Topics: Design and Install

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The ROI of pushable

Posted by Tom Carpenter

Deploying a fibre optic network can be an expensive business. Installing a new backbone network is a part of this, but delivering fibre from the kerbside to individual buildings is a substantial proportion of the cost. While each connection may not be very long (up to 200 metres) it is often the most complex part of an install as it needs to bend round obstacles between the manhole or cabinet and the premises themselves.

Add in the disruption to the neighbourhood of digging trenches and the need to gain entry to a building to install customer equipment and the difficulty increases even more. Now multiply this by the thousands of buildings that large carriers are looking to connect and you can see how costs increase dramatically. In many cases the last 200 metres are the most expensive of all network deployments.

Topics: Fiber to the premises, Design and Install, Costs/ROI

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PPC heads to the Red Planet

Posted by Martin Gossling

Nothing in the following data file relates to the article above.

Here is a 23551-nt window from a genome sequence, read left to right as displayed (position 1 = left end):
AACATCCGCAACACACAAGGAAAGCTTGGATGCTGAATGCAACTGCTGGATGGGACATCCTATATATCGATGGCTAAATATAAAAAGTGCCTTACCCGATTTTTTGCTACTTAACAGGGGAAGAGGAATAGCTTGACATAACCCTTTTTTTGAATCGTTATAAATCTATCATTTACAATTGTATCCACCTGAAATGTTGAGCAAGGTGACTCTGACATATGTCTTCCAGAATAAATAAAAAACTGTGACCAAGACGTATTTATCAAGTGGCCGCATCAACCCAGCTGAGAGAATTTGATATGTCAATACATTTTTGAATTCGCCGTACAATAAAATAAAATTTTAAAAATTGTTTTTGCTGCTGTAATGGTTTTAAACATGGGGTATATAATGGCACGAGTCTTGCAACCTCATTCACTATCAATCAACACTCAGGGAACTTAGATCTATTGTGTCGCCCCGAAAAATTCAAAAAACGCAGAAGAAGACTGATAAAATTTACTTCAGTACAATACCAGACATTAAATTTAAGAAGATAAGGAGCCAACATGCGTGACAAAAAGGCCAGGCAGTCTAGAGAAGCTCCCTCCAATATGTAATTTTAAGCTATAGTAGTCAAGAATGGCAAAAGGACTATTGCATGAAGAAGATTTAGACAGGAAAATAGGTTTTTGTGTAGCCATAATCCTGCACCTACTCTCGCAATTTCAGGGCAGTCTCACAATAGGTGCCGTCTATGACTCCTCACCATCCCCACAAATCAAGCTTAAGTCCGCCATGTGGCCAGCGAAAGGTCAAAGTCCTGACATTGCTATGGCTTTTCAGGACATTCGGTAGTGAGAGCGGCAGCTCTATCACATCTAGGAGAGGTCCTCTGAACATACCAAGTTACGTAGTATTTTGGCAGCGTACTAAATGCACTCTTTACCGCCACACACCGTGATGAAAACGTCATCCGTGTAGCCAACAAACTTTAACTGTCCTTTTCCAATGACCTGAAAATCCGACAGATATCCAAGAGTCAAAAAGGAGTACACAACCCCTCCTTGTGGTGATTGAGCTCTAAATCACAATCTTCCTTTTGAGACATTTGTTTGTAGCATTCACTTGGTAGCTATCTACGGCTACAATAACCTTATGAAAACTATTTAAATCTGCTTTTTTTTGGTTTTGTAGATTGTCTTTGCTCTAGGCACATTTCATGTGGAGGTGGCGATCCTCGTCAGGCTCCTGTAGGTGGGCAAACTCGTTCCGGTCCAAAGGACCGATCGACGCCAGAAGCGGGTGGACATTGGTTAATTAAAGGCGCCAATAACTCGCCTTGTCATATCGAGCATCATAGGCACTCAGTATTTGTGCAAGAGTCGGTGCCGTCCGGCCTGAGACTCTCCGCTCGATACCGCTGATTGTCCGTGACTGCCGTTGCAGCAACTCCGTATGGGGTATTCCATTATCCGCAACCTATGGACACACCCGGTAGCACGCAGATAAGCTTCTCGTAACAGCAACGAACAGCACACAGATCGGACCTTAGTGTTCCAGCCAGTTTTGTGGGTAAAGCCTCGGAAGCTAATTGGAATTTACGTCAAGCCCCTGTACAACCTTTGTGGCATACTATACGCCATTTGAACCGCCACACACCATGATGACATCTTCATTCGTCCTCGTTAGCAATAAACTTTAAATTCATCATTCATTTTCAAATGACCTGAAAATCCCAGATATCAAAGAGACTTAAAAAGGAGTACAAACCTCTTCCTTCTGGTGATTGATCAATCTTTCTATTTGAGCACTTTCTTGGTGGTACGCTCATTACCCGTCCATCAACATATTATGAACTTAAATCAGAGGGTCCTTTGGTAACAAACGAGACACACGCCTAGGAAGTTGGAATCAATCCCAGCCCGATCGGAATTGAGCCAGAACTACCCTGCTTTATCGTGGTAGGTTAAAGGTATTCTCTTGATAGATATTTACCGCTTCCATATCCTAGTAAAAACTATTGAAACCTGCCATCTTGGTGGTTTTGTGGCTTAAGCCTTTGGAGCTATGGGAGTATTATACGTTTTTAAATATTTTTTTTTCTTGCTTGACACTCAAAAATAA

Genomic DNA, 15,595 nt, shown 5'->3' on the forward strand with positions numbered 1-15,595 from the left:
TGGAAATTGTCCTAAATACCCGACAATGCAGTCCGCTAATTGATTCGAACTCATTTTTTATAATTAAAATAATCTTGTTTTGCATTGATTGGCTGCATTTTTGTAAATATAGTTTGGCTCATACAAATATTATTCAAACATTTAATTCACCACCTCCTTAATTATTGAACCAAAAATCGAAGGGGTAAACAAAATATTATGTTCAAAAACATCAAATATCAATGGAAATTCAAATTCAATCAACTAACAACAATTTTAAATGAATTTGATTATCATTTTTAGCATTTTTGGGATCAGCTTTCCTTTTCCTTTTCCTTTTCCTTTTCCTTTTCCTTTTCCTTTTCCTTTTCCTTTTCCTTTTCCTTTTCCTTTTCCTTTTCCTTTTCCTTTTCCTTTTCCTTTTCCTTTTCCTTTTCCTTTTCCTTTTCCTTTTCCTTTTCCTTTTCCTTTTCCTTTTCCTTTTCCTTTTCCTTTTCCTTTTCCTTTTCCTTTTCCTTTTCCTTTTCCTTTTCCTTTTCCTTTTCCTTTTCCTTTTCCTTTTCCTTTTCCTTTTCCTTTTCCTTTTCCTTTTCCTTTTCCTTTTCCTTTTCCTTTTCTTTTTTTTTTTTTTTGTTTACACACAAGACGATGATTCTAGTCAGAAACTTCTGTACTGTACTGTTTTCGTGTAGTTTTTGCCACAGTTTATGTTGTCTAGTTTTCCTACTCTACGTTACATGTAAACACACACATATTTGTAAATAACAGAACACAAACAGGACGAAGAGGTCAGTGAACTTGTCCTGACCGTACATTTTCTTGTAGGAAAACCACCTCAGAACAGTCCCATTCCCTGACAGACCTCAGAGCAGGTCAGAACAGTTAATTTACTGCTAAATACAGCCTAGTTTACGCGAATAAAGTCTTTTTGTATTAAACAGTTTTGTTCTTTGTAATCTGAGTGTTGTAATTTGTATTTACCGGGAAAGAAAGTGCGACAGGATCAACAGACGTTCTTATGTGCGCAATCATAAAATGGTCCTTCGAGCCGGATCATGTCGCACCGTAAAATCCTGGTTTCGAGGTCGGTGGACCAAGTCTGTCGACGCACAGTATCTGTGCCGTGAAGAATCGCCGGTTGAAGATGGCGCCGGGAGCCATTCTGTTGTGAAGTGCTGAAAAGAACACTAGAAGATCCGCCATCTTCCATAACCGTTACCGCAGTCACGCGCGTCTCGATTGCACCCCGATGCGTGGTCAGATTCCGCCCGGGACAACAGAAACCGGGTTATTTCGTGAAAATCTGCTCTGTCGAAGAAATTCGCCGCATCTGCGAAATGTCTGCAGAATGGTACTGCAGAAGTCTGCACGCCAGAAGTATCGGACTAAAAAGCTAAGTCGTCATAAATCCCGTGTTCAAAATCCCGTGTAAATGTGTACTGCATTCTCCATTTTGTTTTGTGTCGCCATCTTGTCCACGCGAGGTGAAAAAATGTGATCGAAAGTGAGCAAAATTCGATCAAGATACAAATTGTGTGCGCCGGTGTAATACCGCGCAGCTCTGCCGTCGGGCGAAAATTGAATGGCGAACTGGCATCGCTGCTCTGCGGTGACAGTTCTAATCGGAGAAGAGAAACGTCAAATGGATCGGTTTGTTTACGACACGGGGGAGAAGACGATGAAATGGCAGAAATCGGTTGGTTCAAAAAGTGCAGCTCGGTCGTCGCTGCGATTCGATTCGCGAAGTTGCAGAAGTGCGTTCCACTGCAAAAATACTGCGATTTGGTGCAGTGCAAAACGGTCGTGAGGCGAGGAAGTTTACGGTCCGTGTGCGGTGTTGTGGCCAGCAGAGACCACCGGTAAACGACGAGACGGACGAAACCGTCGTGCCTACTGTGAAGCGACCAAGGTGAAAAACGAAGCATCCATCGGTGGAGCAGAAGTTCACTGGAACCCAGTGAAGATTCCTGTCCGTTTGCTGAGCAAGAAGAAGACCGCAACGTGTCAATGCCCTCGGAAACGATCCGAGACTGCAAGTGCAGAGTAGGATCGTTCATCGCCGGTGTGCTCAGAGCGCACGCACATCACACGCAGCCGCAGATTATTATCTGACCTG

PPC’s products are designed to protect optical fibre in the toughest surroundings. And while conditions on Earth can be difficult, venture into space and things get a whole lot tougher – once you’ve launched, you can’t repair anything that goes wrong. So we’re delighted that our Miniflex protective tube is going to be part of the European Space Agency’s (ESA) ExoMars mission, investigating if life ever existed on the Red Planet.

The 2018 ExoMars mission will land a European rover and a Russian surface platform on Mars, with the rover then travelling autonomously across the planet, for an estimated six months, drilling to collect samples which it will then analyse using its advanced, on-board instruments. It will be first mission to combine the capability to move across the surface with the ability to study Mars at depth.